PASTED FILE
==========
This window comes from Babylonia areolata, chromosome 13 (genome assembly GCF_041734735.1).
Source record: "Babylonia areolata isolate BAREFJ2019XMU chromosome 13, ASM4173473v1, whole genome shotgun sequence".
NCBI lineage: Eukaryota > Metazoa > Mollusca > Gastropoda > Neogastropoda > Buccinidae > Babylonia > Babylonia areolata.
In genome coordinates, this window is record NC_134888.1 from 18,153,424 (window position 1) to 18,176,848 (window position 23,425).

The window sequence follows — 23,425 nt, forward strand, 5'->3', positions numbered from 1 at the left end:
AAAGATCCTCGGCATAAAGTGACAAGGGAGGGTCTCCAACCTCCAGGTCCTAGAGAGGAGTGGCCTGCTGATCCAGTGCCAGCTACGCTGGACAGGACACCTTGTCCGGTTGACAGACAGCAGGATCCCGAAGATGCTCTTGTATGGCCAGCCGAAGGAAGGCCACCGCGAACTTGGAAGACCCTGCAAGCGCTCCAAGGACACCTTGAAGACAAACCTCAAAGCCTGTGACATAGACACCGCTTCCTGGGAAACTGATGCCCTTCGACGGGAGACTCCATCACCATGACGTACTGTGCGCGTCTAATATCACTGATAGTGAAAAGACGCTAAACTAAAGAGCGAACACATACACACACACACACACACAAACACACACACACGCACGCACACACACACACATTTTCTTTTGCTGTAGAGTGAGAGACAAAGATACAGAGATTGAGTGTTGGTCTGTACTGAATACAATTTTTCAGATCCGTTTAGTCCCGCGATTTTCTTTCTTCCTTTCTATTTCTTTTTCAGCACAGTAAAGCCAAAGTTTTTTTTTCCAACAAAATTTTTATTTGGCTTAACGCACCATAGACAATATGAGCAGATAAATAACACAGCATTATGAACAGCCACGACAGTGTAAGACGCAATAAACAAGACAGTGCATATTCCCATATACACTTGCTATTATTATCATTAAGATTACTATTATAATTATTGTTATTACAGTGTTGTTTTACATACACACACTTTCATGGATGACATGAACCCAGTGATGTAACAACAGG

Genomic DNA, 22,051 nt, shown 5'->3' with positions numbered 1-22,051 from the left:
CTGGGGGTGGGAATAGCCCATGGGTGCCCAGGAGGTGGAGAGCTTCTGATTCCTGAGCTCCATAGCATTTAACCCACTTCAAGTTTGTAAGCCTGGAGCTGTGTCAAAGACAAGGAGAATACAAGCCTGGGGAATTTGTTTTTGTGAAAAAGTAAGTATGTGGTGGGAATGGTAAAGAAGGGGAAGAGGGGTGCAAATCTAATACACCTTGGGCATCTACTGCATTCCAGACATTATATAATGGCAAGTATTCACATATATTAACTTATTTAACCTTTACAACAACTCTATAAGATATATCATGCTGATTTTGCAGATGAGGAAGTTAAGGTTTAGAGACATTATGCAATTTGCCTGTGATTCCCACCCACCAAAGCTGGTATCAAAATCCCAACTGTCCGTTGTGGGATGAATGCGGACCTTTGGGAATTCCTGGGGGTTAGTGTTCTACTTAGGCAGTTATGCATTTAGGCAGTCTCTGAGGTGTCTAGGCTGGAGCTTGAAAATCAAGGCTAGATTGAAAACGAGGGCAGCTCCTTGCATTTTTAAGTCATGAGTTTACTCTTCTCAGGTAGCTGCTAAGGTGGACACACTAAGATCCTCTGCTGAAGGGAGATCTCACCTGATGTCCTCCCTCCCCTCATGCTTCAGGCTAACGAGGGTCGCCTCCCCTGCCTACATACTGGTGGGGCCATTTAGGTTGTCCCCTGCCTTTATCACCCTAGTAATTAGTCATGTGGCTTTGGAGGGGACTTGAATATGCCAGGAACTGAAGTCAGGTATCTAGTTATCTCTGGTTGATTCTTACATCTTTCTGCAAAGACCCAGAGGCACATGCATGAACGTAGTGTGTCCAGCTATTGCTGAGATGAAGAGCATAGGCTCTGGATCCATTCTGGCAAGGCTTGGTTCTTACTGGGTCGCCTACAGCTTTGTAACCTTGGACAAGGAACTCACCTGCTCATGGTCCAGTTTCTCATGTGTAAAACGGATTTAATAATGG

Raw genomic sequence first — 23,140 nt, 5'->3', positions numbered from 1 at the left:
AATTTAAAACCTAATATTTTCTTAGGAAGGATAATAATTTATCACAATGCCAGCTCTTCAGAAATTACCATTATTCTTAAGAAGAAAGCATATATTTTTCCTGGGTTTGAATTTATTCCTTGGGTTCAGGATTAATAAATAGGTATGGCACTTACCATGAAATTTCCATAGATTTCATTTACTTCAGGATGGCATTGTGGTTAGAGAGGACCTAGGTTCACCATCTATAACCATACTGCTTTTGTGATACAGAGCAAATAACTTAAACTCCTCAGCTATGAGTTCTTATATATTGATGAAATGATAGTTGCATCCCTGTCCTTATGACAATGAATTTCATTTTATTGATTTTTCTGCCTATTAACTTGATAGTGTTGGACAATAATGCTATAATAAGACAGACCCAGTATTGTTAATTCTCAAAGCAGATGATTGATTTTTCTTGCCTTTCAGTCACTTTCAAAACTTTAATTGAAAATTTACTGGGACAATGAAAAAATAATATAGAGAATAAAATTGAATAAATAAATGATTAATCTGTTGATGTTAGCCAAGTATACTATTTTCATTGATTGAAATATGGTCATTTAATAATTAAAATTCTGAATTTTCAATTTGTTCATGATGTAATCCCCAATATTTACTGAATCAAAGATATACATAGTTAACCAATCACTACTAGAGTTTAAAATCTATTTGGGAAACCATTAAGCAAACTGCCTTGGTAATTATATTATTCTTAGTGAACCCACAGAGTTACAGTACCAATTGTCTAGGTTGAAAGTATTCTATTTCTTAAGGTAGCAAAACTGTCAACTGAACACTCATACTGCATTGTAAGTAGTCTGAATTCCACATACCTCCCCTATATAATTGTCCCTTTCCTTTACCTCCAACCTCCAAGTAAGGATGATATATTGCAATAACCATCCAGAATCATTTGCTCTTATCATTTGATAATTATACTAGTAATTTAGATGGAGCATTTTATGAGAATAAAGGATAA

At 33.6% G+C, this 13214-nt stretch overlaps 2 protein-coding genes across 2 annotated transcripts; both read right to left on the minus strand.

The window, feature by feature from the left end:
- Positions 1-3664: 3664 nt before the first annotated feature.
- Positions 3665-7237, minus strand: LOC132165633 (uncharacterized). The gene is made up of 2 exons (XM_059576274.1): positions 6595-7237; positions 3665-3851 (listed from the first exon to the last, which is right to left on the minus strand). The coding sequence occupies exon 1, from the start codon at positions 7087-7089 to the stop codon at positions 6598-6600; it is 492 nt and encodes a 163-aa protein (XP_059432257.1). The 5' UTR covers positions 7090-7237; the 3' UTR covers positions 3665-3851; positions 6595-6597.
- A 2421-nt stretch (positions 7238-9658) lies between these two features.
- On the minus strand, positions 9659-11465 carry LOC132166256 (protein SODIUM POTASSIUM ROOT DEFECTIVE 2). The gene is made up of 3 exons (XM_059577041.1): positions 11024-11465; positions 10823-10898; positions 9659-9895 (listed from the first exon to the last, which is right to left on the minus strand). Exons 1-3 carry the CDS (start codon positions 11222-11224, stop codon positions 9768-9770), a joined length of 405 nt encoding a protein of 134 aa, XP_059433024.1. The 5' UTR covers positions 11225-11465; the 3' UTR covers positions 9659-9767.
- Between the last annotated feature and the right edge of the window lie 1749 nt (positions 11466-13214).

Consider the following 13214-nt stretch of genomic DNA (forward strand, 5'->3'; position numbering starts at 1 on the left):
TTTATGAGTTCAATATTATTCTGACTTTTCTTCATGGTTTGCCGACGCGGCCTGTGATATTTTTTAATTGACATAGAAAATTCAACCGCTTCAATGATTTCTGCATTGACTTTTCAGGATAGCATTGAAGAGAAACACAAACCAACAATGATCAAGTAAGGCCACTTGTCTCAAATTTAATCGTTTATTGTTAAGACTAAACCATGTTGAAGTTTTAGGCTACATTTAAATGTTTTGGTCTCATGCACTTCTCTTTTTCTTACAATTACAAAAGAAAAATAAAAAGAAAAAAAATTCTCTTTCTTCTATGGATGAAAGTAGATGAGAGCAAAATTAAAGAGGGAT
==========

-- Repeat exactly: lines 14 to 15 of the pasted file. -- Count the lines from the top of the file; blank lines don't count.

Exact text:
- Positions 3665-7237, minus strand: LOC132165633 (uncharacterized). The gene is made up of 2 exons (XM_059576274.1): positions 6595-7237; positions 3665-3851 (listed from the first exon to the last, which is right to left on the minus strand). The coding sequence occupies exon 1, from the start codon at positions 7087-7089 to the stop codon at positions 6598-6600; it is 492 nt and encodes a 163-aa protein (XP_059432257.1). The 5' UTR covers positions 7090-7237; the 3' UTR covers positions 3665-3851; positions 6595-6597.
- A 2421-nt stretch (positions 7238-9658) lies between these two features.